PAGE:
IRS: More than $29 million lost in fraud phone scams

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DENVER -- A top investigator with the Internal Revenue Service called it an epidemic Friday: More than 1 million Americans have reported they have been the target of a phone scam with criminals impersonating IRS agents.

U.S. Attorney for the District of Colorado, John Walsh, joined Treasury Inspector General for Tax Administration Cordale Lamb and IRS Criminal Investigation special agent Stephen Boyd for a news conference Friday afternoon.

Officials said the IRS has seen surge of phone scams.

According to TIGTA, it has received 1,029,601 reports from people who said they received the scam phone call. Of that number, 5,508 were victims who lost a total of $29,100,604.

In Colorado, according to TIGTA, the state is ranked 13th in the number of victims. There have been 111 victims who have lost $632,000.

The scammers will call victims directly, impersonating an IRS agent. They’ll demand money and if the caller won’t pay up, they’ll threaten everything from arrest to indictment and, in some cases, deportation.

Officials said scammers are also known to spoof government phone numbers.

“If you have caller ID, it may appear to have come from a government number,” Walsh said.

In many cases the calls come from overseas, where criminals set up makeshift boiler rooms.

“They’re difficult to investigate and they’re even more difficult to actually bring the perpetrators to justice because they may be located in countries where we don`t have extradition treaties,” Walsh said.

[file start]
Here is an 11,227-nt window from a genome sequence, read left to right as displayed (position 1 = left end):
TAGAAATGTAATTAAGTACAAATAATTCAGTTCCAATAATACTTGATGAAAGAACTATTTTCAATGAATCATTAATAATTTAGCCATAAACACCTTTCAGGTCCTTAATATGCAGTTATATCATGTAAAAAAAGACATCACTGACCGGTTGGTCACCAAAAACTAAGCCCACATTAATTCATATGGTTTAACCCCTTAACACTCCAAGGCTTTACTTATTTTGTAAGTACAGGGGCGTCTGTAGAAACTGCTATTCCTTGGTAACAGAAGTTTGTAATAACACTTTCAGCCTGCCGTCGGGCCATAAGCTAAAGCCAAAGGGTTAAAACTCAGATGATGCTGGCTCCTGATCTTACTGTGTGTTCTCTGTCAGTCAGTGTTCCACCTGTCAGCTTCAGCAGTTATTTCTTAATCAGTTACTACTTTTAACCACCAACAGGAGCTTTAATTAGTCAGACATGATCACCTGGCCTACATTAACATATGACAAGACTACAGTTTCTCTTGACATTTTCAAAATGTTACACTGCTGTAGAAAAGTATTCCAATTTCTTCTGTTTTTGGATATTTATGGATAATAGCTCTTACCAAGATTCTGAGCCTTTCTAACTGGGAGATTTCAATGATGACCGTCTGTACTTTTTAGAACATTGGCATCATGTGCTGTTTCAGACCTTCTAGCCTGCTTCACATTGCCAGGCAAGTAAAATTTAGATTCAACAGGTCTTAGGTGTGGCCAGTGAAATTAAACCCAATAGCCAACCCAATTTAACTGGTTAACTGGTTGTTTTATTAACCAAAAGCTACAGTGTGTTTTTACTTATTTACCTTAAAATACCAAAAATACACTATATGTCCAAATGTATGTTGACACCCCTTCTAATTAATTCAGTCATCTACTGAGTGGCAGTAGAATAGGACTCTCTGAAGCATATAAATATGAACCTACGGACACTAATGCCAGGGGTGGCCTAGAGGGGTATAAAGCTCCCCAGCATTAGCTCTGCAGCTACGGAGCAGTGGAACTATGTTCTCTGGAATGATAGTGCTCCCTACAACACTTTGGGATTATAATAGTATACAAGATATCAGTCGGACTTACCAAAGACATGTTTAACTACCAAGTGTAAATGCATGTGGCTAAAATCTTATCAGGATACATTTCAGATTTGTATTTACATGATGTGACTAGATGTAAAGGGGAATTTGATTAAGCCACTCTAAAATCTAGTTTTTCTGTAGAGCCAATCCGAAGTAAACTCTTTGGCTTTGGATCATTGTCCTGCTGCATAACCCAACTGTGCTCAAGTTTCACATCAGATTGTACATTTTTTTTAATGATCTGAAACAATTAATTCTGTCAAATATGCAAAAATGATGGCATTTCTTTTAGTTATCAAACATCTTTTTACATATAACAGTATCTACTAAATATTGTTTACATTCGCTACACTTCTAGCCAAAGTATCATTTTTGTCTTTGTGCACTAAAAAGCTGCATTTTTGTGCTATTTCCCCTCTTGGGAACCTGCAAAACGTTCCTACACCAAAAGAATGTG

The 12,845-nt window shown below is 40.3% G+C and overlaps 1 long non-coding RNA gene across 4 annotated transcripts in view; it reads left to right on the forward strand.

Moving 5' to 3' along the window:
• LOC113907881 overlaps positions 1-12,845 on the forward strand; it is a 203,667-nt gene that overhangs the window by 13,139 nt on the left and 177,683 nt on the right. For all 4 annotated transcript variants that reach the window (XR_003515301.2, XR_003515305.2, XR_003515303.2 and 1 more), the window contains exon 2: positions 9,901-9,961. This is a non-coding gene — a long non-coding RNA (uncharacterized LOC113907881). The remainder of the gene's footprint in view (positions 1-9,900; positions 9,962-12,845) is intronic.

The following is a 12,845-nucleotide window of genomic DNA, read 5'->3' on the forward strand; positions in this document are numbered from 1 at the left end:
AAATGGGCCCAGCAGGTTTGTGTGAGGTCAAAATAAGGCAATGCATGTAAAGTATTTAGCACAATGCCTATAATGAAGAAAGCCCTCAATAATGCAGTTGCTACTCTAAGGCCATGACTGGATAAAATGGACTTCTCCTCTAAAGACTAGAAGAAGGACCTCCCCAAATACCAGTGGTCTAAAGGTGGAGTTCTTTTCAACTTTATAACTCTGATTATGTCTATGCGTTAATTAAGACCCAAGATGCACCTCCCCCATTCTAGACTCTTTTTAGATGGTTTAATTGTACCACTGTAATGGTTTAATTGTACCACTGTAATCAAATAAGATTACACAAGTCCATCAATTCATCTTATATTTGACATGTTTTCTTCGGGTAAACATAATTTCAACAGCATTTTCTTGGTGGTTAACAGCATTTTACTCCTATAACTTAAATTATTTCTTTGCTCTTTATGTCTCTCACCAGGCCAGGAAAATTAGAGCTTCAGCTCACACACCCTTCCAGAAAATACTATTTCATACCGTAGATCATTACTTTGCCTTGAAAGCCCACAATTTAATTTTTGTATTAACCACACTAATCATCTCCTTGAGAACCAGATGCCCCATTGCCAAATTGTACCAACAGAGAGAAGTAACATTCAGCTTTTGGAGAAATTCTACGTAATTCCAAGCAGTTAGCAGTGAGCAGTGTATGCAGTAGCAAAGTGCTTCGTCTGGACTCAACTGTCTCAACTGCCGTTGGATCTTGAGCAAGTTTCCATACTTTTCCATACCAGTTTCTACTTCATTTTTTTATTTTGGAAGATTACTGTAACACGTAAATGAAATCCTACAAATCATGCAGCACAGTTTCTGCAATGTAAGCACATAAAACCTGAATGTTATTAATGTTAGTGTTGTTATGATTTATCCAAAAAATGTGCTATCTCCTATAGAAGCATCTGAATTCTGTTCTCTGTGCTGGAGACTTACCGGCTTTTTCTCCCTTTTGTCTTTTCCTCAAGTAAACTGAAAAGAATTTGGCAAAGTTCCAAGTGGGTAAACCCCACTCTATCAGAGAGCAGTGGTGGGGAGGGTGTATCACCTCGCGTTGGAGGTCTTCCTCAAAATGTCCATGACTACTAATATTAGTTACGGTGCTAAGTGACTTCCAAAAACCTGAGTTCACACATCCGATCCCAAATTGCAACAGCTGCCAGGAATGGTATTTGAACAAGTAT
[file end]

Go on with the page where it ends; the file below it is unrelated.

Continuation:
The scammers will ask for immediate payment. They’ll tell victims how to pay – prepaid debit card, wire transfer, cash, etc. And they already might know the victim’s personal information, including name, address and the last four digits of their Social Security number.

Walsh said the scammers are not just targeting the elderly.

“Different age ranges fall prey to this,” Walsh said. “College students will sometimes not understand how the tax system works very well because they haven’t filed any returns.”

That’s why investigators said the solution is education. The real IRS will first make contact by letter and it will never demand immediate payment or threaten force.

There was one example of a fraudulent call, and two TIGTA public service announcements (one in English and one in Spanish) that were mentioned during the event:

Sample phone call (open source):

TIGTA PSA (government source):

https://www.youtube.com/channel/UC4dSU0BElmzA_o7atb929AA?rel=0

According to the Department of Justice, if an individual receives a call they believe to be suspicious, the best thing to do is hang up. The individual can also call 1-800-829-1040 to see if the IRS is attempting to get in contact with them.

If they are fairly certain the call is fake and they have detailed information about the call, or believe they have been victimized by the scam, they can report the call by either calling TIGTA at 1-800-366-4484 or sending an email to complaints@tigta.treas.gov

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